Not long ago, I returned to Rabbit Hill with my brother and his best friend Mike. We were in town to attend an open house at the elementary school we all attended, which had just completed a major renovation. Mike suggested we start by walking back to Rabbit Hill and then walking the three quarters of a mile to the school, for old times’ sake.
I had been back a few times before, and knew that time had not been kind to the old neighborhood. When we lived there, families took some pride in their properties. Some owners had extensive gardens, others had perfect lawns, and a few had built additions. Today, many of these houses are rentals, and residents come and go. The houses get minimal maintenance and the yards are optimized for easy care.
This was our house. In the years since we moved away, other houses got new windows and vinyl siding. But our old house got none of that, and remains the most original example on the street. Even the mailbox is the same as when we lived there. The only changes are cosmetic – the trim, once black, is now blue and the entry door has been painted. Oh, and the garage door has been replaced. I can still imagine Dad’s 1966 Ford parked in the driveway.
This is where Robyn, Sally, and Mary lived. The house was forest green with white trim then. Their dad landscaped the yard with a flowering crabapple tree and rosebushes, and he frequently puttered around in his yard keeping things in good trim. This house has the same layout as the one we lived in, even though the bedroom windows are placed differently. (I was playing here when a tornado touched down not far away; read that story.)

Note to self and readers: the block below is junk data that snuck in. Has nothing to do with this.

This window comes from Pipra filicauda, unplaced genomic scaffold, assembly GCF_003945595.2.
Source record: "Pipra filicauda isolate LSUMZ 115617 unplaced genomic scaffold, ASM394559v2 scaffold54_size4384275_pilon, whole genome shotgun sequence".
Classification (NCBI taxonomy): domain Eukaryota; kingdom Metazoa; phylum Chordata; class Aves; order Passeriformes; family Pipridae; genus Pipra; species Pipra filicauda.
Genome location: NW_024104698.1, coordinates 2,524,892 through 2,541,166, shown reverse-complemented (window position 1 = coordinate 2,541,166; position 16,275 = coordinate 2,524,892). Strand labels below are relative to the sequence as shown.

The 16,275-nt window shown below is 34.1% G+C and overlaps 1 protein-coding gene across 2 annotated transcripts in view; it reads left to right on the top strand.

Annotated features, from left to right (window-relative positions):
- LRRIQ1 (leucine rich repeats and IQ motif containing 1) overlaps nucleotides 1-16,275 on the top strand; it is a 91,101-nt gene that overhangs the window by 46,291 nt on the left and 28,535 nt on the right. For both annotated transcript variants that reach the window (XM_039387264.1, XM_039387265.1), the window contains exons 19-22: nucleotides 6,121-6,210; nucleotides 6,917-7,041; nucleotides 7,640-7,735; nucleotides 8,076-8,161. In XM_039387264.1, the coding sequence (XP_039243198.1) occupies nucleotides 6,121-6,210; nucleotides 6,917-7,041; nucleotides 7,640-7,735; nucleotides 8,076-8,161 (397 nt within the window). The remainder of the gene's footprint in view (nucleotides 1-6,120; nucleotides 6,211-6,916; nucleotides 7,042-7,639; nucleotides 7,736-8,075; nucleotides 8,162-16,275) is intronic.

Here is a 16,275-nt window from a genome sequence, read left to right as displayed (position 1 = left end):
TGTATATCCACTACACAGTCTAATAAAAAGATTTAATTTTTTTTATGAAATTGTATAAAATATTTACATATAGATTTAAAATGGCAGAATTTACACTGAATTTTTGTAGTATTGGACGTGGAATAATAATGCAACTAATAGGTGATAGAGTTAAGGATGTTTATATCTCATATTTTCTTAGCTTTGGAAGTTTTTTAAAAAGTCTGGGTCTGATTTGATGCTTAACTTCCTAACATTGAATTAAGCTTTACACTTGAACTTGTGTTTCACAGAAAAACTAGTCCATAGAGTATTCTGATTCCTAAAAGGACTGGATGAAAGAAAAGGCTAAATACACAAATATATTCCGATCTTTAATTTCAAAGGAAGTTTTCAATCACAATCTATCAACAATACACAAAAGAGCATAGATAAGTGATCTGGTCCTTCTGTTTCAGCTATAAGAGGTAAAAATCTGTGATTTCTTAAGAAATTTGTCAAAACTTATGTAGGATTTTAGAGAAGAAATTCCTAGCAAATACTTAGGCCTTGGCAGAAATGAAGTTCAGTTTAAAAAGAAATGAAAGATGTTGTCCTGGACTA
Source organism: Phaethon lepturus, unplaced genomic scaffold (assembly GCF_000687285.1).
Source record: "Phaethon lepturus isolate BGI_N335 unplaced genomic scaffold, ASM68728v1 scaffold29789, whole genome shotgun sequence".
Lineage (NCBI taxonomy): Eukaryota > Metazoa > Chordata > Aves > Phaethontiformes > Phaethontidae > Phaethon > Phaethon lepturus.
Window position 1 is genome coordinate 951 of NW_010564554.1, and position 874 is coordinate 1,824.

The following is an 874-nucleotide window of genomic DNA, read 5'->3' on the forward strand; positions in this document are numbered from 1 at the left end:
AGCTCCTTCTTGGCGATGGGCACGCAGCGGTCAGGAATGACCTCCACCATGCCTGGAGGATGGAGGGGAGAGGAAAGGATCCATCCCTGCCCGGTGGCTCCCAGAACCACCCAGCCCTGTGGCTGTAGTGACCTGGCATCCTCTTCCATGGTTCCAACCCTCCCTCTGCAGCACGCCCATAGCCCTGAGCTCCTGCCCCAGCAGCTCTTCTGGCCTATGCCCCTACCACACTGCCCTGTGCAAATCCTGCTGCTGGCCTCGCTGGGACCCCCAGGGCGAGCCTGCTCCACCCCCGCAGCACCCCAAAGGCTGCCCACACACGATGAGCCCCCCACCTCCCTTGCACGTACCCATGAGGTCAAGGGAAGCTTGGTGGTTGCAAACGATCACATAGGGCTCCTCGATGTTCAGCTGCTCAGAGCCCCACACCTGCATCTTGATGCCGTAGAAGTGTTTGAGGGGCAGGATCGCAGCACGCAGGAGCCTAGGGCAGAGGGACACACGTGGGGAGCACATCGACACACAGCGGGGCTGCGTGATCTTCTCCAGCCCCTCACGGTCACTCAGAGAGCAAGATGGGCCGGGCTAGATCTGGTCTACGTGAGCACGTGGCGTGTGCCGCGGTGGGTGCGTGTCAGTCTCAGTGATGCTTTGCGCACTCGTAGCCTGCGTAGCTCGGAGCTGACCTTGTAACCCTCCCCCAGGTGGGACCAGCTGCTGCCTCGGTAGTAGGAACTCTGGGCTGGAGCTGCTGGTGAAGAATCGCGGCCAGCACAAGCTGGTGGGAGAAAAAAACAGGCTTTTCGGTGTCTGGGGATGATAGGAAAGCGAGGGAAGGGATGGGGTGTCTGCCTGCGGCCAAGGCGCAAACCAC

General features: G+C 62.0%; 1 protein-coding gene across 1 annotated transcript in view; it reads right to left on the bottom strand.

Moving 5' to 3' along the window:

Michael and Danny lived in this house. It was painted gold with black trim back in our day. There were two three-bedroom floor plans in our neighborhood, one smaller and one larger, and this is the larger one. Michael’s dad manicured that lawn, and even pushed a heavy roller up and down that hill several times each year to keep the ground flat.
Darin lived here with his brother Craig and his sister Dawn. This is the same floor plan as our house and Robyn, Sally, and Mary’s, except that the bedrooms were on the left rather than the right. The back yard sloped steeply downward and seemed to go on forever. I’m sure if I went back there today it would seem remarkably small.
This is where my brother’s best friend Mike lived, with his sisters Tammy and Dawn. This house was identical to ours inside, and even had the widely spaced bedroom windows. In our time, the bedroom windows were the same drafty aluminum-framed kind in our house; someone upgraded them somewhere along the way.
This is the Secret Sidewalk, a narrow path that provided a shortcut to another street in the neighborhood. All of us walked along it every day on our way to school. A mulberry tree used to stand along it; when the berries were ripe, we picked and ate as many as we could reach. Not only is the mulberry tree gone, but the path needs to be edged and the hedges need to be cut way back.
It was strange that not a soul was outside on this pleasant autumn afternoon. No children were playing and no adults were working in their yards. That would never have been the case when I lived here. Maybe the families who live here now just aren’t making the most of their neighborhood. We sure did when we lived here. I think it shows that a neighborhood is as good as its residents choose to make it be.
I lived on this street when I started school. My mother walked with me on my first day, and it’s remarkable how that walk parallels my faith journey. Read the story.
Last updated on 24 February 2020 by Jim Grey